Search the Dagstuhl Website
Looking for information on the websites of the individual seminars? - Then please:
Not found what you are looking for? - Some of our services have separate websites, each with its own search option. Please check the following list:
Schloss Dagstuhl - LZI - Logo
Schloss Dagstuhl Services
Within this website:
External resources:
  • DOOR (for registering your stay at Dagstuhl)
  • DOSA (for proposing future Dagstuhl Seminars or Dagstuhl Perspectives Workshops)
Within this website:
External resources:
Within this website:
External resources:
  • the dblp Computer Science Bibliography

Dagstuhl Seminar 05382

Efficient Text Entry

( Sep 21 – Sep 24, 2005 )

(Click in the middle of the image to enlarge)

Please use the following short url to reference this page:


Press Room

Press Release

Tippen mit wenig Tasten (Pressemitteilung vom 19.09.2005)


The range of electronic devices which don't provide a full keyboard is increasing (e.g., cellular phones, tablet PCs, palm- and watch-sized devices). This deficiency imposes the challenge of efficient alternatives to typing with a full keyboard.

The same problem has to be tackled by motor impaired persons. It holds in general that typing is slow and cumbersome for these users. Persons with motor and speech impairments unconditionally depend on typed and synthesized utterances produced by a communication aid in order to communicate.

Similarly, typing of Asian languages with huge alphabets (e.g. Chinese or Japanese) requires suitable and efficient methods to access all the letters with a standard keyboard.

In all these application areas, various text entry methods have been suggested to provide a more efficient input of texts with lower motor demands. Usually, they combine specific typing devices with methods that aim at reducing the number of necessary keys or key strokes, respectively. Among these are word prediction, abbreviation expansion, ambiguous typing, text compression and text compansion (i.e., short telegram style or even pure semantic concepts are automatically expanded into complete sentences).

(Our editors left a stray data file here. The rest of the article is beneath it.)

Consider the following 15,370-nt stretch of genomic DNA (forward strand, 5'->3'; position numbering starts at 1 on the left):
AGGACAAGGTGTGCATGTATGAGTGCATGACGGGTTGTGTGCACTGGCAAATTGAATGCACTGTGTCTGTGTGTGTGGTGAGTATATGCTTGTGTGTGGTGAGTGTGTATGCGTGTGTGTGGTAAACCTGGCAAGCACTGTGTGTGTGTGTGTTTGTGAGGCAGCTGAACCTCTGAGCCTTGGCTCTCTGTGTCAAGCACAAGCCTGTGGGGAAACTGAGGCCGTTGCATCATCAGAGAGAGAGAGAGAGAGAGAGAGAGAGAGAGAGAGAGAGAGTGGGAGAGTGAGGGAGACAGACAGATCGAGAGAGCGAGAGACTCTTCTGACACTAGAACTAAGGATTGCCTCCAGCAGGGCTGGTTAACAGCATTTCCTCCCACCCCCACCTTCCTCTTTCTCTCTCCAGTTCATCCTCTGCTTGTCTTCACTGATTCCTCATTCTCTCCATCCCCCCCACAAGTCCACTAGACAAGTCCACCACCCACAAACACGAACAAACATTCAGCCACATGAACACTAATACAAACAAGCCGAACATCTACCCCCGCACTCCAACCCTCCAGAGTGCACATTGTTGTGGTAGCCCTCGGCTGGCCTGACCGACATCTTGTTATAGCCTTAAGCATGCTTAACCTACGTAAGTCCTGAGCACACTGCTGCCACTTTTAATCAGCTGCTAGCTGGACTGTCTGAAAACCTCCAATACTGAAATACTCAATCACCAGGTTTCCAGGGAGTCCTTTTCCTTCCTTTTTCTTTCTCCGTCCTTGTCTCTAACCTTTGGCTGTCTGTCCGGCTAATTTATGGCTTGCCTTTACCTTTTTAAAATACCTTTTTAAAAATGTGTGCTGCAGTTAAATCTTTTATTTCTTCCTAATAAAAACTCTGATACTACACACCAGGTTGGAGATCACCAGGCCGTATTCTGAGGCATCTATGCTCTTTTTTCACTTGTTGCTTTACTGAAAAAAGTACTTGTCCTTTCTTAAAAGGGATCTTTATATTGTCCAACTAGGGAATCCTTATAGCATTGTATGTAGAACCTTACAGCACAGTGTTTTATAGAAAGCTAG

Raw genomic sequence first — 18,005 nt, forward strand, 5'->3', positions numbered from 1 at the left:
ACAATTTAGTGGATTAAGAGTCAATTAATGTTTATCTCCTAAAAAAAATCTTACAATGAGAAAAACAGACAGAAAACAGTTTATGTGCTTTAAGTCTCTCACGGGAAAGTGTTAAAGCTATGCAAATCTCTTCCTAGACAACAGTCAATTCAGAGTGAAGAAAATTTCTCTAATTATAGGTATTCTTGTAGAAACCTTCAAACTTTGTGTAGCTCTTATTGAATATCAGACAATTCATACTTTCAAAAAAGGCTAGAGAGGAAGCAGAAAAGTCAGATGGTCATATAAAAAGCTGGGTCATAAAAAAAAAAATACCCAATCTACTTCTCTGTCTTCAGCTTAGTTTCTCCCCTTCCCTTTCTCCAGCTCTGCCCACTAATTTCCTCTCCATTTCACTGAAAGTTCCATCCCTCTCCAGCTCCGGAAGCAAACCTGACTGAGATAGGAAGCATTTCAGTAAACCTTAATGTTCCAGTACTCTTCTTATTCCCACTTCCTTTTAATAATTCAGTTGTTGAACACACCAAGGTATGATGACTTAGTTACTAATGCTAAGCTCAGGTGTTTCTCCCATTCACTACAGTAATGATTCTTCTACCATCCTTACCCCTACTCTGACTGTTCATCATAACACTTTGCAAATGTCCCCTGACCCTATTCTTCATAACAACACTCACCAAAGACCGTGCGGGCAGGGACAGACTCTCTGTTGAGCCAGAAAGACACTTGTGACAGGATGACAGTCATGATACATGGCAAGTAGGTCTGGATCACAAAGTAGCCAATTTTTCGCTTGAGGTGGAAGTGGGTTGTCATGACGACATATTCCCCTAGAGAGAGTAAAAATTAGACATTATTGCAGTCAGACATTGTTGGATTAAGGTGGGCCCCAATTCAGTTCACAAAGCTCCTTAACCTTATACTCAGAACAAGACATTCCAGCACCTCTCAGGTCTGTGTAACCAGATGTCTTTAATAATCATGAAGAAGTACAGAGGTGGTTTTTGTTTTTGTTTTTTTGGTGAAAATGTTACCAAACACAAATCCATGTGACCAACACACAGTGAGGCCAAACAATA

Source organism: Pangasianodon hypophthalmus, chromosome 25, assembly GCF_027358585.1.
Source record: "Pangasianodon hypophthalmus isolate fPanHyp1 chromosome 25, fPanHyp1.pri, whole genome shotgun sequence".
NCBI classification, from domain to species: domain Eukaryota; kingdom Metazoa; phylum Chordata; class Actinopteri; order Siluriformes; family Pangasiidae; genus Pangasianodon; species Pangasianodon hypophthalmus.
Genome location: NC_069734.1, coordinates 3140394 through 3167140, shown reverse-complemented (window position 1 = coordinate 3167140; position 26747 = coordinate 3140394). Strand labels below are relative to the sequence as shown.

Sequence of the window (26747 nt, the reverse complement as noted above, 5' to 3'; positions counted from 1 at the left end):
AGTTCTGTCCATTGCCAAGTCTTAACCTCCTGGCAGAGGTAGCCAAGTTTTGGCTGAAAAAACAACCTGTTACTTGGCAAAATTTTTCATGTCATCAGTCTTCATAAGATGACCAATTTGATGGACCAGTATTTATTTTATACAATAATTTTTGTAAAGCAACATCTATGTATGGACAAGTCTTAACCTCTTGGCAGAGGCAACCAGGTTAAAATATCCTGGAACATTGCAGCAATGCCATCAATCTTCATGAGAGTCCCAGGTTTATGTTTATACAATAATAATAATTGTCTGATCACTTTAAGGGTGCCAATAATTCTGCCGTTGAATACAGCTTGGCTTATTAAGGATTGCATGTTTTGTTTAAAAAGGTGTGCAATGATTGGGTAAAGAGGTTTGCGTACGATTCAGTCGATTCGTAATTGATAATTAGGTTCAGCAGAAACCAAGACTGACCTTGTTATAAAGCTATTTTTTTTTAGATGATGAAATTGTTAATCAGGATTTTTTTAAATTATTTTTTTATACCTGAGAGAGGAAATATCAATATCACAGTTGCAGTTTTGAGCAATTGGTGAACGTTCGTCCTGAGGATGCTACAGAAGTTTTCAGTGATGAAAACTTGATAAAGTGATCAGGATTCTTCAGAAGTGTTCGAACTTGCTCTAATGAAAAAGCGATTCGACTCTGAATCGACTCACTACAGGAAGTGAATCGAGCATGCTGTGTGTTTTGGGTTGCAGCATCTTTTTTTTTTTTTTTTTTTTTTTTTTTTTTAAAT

At their core, these methods rely on statistical and to a lesser extent rule-based language models to predict and complete the user input and thus save keystrokes. Unlike in speech recognition, the language models are also used to change and evaluate the way how to enter text.

In this workshop, we invite researchers of the different application areas to share their results and ideas with the other communities in computational linguistics.The thirteen presentations covered the full range of the above mentioned areas. In the detailed discussions with every presentation, generalizations, similarities and differences of the specific viewpoints in the different application areas were pointed out.

  • John Arnott (University of Dundee, GB)
  • Karin Harbusch (Univ. Koblenz-Landau, DE)
  • Poika Isokoski (University of Tampere, FI)
  • Michael Kühn (Universität Koblenz-Landau, DE)
  • I. Scott MacKenzie (York University - Toronto, CA)
  • Päivi Majaranta (University of Tampere, FI) [dblp]
  • Toshiyuki Masui (AIST - Tokyo, JP)
  • Johannes Matiasek (OFAI - Wien, AT)
  • Rani Nelken (Harvard University - Cambridge, US)
  • Kari-Jouko Raiha (University of Tampere, FI)
  • Janet Read (University of Central Lancashire, GB)
  • Kumiko Tanaka-Ishii (University of Tokyo, JP)
  • Oliver Völckers (Tech21 GmbH - Berlin, DE)